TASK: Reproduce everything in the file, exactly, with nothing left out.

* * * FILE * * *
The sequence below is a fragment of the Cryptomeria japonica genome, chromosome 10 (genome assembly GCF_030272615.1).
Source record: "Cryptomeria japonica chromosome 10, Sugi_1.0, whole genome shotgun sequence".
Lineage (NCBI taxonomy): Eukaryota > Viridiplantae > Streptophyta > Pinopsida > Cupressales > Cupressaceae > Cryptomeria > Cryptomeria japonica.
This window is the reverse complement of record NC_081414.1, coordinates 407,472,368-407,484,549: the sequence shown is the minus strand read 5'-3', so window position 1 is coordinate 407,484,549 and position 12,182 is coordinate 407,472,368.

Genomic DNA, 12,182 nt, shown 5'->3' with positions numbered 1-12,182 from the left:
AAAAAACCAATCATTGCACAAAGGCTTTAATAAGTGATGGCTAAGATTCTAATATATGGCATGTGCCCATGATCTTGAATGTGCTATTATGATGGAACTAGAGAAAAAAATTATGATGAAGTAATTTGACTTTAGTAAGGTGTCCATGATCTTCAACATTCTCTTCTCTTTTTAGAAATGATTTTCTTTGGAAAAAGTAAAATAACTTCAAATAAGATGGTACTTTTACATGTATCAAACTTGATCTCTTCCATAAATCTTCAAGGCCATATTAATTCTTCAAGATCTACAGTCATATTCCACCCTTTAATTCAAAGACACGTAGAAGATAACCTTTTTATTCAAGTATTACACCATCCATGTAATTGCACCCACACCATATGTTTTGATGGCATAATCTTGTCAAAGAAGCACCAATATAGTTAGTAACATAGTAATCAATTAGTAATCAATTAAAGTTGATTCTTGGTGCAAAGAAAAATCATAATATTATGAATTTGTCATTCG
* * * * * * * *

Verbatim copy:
The sequence below is a fragment of the Cryptomeria japonica genome, chromosome 10 (genome assembly GCF_030272615.1).
Source record: "Cryptomeria japonica chromosome 10, Sugi_1.0, whole genome shotgun sequence".
Lineage (NCBI taxonomy): Eukaryota > Viridiplantae > Streptophyta > Pinopsida > Cupressales > Cupressaceae > Cryptomeria > Cryptomeria japonica.
This window is the reverse complement of record NC_081414.1, coordinates 407,472,368-407,484,549: the sequence shown is the minus strand read 5'-3', so window position 1 is coordinate 407,484,549 and position 12,182 is coordinate 407,472,368.

Genomic DNA, 12,182 nt, shown 5'->3' with positions numbered 1-12,182 from the left:
AAAAAACCAATCATTGCACAAAGGCTTTAATAAGTGATGGCTAAGATTCTAATATATGGCATGTGCCCATGATCTTGAATGTGCTATTATGATGGAACTAGAGAAAAAAATTATGATGAAGTAATTTGACTTTAGTAAGGTGTCCATGATCTTCAACATTCTCTTCTCTTTTTAGAAATGATTTTCTTTGGAAAAAGTAAAATAACTTCAAATAAGATGGTACTTTTACATGTATCAAACTTGATCTCTTCCATAAATCTTCAAGGCCATATTAATTCTTCAAGATCTACAGTCATATTCCACCCTTTAATTCAAAGACACGTAGAAGATAACCTTTTTATTCAAGTATTACACCATCCATGTAATTGCACCCACACCATATGTTTTGATGGCATAATCTTGTCAAAGAAGCACCAATATAGTTAGTAACATAGTAATCAATTAGTAATCAATTAAAGTTGATTCTTGGTGCAAAGAAAAATCATAATATTATGAATTTGTCATTCG